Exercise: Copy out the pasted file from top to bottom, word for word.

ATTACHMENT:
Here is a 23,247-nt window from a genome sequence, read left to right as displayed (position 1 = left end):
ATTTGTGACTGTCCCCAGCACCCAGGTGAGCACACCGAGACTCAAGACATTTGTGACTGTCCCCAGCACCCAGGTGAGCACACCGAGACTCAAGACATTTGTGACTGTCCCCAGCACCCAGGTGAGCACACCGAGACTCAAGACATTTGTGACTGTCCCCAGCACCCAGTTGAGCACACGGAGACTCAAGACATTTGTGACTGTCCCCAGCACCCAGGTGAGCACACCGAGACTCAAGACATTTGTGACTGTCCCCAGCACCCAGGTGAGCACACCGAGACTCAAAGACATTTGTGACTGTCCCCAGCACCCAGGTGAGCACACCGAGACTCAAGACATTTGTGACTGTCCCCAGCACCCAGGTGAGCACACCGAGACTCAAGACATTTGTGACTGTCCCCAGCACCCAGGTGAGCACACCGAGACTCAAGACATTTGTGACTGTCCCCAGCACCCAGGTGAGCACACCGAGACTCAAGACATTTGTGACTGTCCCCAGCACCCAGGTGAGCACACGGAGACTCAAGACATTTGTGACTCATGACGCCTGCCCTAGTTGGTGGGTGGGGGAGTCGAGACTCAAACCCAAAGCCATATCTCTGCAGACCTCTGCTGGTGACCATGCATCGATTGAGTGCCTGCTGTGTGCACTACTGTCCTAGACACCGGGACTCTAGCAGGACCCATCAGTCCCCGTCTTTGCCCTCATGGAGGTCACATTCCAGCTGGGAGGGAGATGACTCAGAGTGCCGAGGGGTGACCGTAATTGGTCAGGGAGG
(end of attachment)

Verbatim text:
Here is a 23,247-nt window from a genome sequence, read left to right as displayed (position 1 = left end):
ATTTGTGACTGTCCCCAGCACCCAGGTGAGCACACCGAGACTCAAGACATTTGTGACTGTCCCCAGCACCCAGGTGAGCACACCGAGACTCAAGACATTTGTGACTGTCCCCAGCACCCAGGTGAGCACACCGAGACTCAAGACATTTGTGACTGTCCCCAGCACCCAGTTGAGCACACGGAGACTCAAGACATTTGTGACTGTCCCCAGCACCCAGGTGAGCACACCGAGACTCAAGACATTTGTGACTGTCCCCAGCACCCAGGTGAGCACACCGAGACTCAAAGACATTTGTGACTGTCCCCAGCACCCAGGTGAGCACACCGAGACTCAAGACATTTGTGACTGTCCCCAGCACCCAGGTGAGCACACCGAGACTCAAGACATTTGTGACTGTCCCCAGCACCCAGGTGAGCACACCGAGACTCAAGACATTTGTGACTGTCCCCAGCACCCAGGTGAGCACACCGAGACTCAAGACATTTGTGACTGTCCCCAGCACCCAGGTGAGCACACGGAGACTCAAGACATTTGTGACTCATGACGCCTGCCCTAGTTGGTGGGTGGGGGAGTCGAGACTCAAACCCAAAGCCATATCTCTGCAGACCTCTGCTGGTGACCATGCATCGATTGAGTGCCTGCTGTGTGCACTACTGTCCTAGACACCGGGACTCTAGCAGGACCCATCAGTCCCCGTCTTTGCCCTCATGGAGGTCACATTCCAGCTGGGAGGGAGATGACTCAGAGTGCCGAGGGGTGACCGTAATTGGTCAGGGAGG